VOL. 127 | NO. 15 | Tuesday, January 24, 2012
‘Contrarian’ Collins Finds Success in Tough Market
By Sarah Baker
Doug Collins has always believed that the greatest opportunities are found in troubled times.
The president of Prudential Collins-Maury Inc. Realtors even classifies himself as “somewhat of a contrarian.”
“I like to zig when others zag,” Collins said. “Just because the market is off substantially doesn’t mean you need to be an ostrich and stick your head in the sand.”
Collins co-founded the Collins-Maury franchise of Prudential Financial Inc. in 1987. The full-service residential real estate firm serves the greater Memphis and North Mississippi areas, with four offices in Collierville, Germantown, East Memphis and Southaven.
Amid the dour housing market, Collins has led the franchise to put up even more of its familiar blue and white signs in Memphis-area yards. Since the origins of the real estate market’s struggles in 2006, Prudential Collins-Maury has more than doubled its market share, Collins said.
This year, the firm is projecting a 20 percent growth in market share numbers.
“In 1987, I was chasing a dream of owning my own business,” Collins said. “We opened with 12 agents and one employee. I don’t remember our sales volume but it wasn’t much. Today, we have 98 agents and sales volume in excess of $200 million.”
“I like to zig when others zag. Just because the market is off substantially doesn’t mean you need to be an ostrich and stick your head in the sand.”
President, Prudential Collins-Maury Inc. Realtors
Roughly, for 2011, Prudential Collins-Maury agents sold about four times what the average agent sold, said Neil Hubbard, who was promoted to vice president at the first of the year.
“That’s a testament of our agent productivity,” Hubbard said. “And our average sales price is quite a bit higher than the market. We were just above $204,000 last year. The market average is $125,448.”
As part of his new role, Hubbard will do a limited amount of sales and help Collins with his new home construction through Sovereign Homes. The firm also recently hired Jules Wade, former executive director of the Memphis Area Association of Realtors, in an advisory role.
Wade’s title is manager of Prudential Collins-Maury’s East Memphis office, overseeing sales management and growing the office’s business. It’s the firm’s manager-agent support system that Collins attributes each branch’s success to.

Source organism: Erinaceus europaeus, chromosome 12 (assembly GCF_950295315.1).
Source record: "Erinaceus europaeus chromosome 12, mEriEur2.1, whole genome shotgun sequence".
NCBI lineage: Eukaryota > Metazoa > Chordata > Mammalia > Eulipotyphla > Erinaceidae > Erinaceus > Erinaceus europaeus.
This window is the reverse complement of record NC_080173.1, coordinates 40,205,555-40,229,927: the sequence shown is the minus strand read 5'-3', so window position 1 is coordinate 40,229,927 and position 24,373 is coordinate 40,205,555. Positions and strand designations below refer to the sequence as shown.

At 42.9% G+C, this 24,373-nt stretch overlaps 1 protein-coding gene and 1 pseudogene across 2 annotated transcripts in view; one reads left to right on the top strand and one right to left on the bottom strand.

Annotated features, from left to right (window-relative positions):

“Our managers are full-time employees, where most if not all of my competitors, their managers actually make a living selling real estate,” Collins said. “Because my managers’ mission is to help the agent be all the agent can be, that keeps them concerned about the agent’s sales and not their own personal sales since they basically don’t sell.”
Angie Ware, relocation director at the Collierville office, is another important piece to Prudential Collins-Maury’s puzzle who isn’t out in the field selling houses. Since the franchise’s parent company – Prudential Financial Inc. – announced the sale of Prudential Real Estate and Relocation Services in December to Toronto-based Brookfield Residential Property Services, Ware has been busy preparing the franchise for increased relocation business.
Combined, the new national relocation services doubled, which in theory will provide twice the amount of relocation business available to Prudential’s local agents.
Prudential Financial Inc. projects about 85,000 moves annually across the world in about 125 countries, including the largest contract with government of any other brokerage and relocation unit, with clients such as the FBI, the U.S. Secret Service and Federal Bureau of Prisons.
“A good thing for us locally is the Electrolux move that is coming here to Memphis. Brookfield does their relocation, so that will be a big success for us going forward,” Ware said. “They also do CSX, which was business we didn’t previously have.”
Ware also oversees Prudential Collins-Maury social media platforms on Facebook and Twitter, as well as the company’s postcard advertising campaign. It’s a co-op marketing program that mails some type of discount or coupon to Prudential’s client list every month, with offers ranging from free roses to deals at the Memphis Zoo and Jim’s Place East.
“The idea there is to partner with something of value and offer something of value,” Collins said. “You take that and stick it on your refrigerator, and then whichever agent is sending it to you, they’re right there on your refrigerator door for 30 days. When that expires, you throw it away, but another one comes.”
And it all goes back to Collins’ philosophy to capitalize when others chose not to, Ware said.
“In a time when people are looking to cut back, advertising is a time-consuming thing if you don’t have something set up automatically for the agents like we do,” Ware said. “Because of the expense of snail mail, people think that they can just send an email, but I don’t know that it has the same effect.”
But that’s not to say Prudential Collins-Maury doesn’t participate in email blasts, and even traditional print advertising that includes Quick-Response (QR) codes.
“We’re not targeting one type of buyer,” Ware said. “We’re targeting Internet-savvy buyers or people who have never been on the Internet, so you’ve got to be everywhere.”